Paul V. Sherlock Center on Disabilities at Rhode Island College
BIF partnered with The Sherlock Center on Disabilities and five service providing agencies in RI to reimagine the services offered to adults with intellectual and developmental disabilities in the state.
How might providers re-design and/or better integrate their services in order to form next practices and new business models that will deliver more inclusive, person-centered support to adults with intellectual and developmental disabilities in RI, in a way that enables them to have and build great lives?
BIF and leaders from participating agencies engaged in a collaborative design process that began with human-centered research to serve as a foundation for design and concluded with a community critique of a new, more person-centered conceptual business model.
In order to frame new opportunity areas for transforming current service models, the BIF team sought to understand the lived experiences of individuals with intellectual and developmental disabilities in RI. We did this through a series of interviews, shadowing, and generative activities with individuals receiving services, and developed the following Research Insights:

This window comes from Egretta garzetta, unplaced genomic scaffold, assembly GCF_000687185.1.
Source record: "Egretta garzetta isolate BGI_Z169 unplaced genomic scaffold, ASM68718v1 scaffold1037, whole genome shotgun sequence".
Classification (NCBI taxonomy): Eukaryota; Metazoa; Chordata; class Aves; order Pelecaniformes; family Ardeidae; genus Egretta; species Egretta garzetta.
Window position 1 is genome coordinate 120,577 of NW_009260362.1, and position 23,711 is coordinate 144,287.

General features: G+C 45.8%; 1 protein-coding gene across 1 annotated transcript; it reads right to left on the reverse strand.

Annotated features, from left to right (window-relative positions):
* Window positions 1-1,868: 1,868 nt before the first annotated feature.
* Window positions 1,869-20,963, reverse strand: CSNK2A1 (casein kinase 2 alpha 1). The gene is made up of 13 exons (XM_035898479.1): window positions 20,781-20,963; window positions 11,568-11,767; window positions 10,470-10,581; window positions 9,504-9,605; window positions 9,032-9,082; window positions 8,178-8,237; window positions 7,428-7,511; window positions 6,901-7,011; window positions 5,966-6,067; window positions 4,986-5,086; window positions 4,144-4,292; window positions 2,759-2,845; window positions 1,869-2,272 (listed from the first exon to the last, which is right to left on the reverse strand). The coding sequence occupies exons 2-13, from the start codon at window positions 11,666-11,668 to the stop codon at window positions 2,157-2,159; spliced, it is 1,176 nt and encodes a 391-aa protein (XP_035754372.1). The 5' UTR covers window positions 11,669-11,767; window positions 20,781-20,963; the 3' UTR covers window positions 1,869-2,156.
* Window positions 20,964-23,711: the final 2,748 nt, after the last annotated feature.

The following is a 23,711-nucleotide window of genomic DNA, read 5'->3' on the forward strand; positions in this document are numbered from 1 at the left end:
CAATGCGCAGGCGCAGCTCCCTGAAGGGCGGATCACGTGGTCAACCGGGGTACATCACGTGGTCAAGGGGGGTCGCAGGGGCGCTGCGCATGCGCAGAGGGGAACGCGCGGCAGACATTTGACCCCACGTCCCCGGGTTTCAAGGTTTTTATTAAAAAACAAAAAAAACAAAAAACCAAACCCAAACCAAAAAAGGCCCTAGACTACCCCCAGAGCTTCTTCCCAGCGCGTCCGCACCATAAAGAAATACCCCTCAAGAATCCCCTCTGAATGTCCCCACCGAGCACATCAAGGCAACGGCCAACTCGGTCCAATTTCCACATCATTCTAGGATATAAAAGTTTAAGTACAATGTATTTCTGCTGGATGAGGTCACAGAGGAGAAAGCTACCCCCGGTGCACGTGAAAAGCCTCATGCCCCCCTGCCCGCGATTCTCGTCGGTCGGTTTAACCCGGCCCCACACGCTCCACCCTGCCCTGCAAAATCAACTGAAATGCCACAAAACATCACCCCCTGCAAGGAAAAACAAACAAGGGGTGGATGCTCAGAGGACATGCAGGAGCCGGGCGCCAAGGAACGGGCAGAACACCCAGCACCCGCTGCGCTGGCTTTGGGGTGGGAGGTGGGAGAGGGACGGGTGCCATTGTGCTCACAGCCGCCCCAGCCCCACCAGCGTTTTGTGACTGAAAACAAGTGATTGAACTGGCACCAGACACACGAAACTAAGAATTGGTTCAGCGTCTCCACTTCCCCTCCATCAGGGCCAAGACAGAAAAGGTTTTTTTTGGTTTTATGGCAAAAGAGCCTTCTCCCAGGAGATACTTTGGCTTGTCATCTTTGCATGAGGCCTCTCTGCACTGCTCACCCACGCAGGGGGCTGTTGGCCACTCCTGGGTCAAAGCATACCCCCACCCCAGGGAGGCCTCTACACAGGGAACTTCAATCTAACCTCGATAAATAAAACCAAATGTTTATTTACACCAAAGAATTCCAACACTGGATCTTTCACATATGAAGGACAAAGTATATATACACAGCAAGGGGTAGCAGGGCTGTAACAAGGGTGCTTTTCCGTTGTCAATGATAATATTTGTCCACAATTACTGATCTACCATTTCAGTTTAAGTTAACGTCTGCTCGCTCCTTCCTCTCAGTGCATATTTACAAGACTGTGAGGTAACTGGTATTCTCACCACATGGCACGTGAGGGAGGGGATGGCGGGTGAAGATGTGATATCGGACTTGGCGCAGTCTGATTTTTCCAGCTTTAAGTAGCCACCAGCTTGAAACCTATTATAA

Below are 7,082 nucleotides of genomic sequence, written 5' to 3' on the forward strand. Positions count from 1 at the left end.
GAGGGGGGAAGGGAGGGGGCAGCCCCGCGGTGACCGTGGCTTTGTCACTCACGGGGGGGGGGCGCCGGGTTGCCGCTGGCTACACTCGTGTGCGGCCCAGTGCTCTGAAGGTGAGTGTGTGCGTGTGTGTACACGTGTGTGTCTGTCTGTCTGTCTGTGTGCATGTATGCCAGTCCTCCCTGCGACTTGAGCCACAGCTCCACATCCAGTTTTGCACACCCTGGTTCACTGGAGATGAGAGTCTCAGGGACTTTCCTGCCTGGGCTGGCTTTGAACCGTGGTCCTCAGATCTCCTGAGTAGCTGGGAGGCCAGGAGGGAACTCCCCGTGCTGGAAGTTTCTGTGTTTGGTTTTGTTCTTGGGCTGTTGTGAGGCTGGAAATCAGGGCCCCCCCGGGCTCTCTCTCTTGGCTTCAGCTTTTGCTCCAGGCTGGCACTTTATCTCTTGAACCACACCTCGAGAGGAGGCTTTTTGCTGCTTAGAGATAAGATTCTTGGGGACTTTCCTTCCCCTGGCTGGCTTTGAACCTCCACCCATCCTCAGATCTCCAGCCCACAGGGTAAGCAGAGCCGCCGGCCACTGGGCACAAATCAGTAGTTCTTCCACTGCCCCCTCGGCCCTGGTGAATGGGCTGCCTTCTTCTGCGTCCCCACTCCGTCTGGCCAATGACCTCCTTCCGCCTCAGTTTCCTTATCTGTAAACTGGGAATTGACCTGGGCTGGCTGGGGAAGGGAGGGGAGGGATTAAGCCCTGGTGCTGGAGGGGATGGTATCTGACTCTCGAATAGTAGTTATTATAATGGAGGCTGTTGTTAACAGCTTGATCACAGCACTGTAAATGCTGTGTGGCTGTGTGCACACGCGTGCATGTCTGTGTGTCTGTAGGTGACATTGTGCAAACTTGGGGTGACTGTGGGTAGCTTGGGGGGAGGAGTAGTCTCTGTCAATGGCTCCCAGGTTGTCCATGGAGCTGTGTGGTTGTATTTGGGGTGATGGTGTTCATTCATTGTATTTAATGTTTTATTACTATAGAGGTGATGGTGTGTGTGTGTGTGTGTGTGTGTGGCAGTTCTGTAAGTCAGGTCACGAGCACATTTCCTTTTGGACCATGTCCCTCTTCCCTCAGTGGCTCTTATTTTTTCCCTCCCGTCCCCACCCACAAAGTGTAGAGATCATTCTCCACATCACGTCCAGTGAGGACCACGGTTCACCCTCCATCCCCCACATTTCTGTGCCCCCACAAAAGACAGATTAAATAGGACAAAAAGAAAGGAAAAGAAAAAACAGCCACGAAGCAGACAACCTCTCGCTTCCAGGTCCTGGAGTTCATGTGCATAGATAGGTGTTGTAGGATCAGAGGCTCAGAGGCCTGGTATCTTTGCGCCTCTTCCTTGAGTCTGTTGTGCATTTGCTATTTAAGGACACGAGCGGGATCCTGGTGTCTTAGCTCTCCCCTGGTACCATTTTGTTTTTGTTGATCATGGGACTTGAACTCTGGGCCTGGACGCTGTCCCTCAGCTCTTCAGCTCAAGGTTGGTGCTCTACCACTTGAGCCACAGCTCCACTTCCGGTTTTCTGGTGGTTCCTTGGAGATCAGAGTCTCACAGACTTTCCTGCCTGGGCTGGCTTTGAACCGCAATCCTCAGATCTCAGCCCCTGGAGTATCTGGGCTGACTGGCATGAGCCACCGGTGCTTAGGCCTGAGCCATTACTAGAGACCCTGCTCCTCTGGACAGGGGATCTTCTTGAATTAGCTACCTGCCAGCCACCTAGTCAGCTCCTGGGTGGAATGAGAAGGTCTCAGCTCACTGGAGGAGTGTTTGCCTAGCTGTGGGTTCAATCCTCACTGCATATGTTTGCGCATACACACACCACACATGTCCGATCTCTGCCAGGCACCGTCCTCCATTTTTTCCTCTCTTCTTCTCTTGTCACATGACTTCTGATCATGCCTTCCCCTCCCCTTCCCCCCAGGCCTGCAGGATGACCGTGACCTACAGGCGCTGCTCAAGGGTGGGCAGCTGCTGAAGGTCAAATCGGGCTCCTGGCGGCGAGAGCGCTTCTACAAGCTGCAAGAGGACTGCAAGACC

- Reframe independence as agency to create more space for personalization and a sense of personal power.
- Create a sense of purpose characterized by responsibility, trust, and value add.
- Create and maintain space for connection with oneself and others.
- Nurture and express both individual and shared identities.
- Ease barriers of navigating transitions and pathways.
We used the above insights as principles for designing a new model that puts individuals with intellectual and developmental disabilities at its core. Through a series of design sprints, participating agency leaders designed a new conceptual business model based in customer experience.
The conceptual model that was developed moves away from a top-down approach of agencies managing people’s lives to one in which individuals are leading and co-creating their own lives with the support of a circle of people chosen by them to help them navigate life decisions.
We presented our new conceptual model during a community critique attended by individuals receiving services, self-advocates, family members, and frontline service staff and incorporated the feedback we received into an updated conceptual design.
The project produced an actionable foundation for design based in user experience that resulted in a new conceptual business model, and concluded with a set of strategic recommendations for prototyping and testing this new model. Our hope is that the model will both influence current ways of working across agencies, as well as accelerate the person-centered transformation of the broader disabilities service system.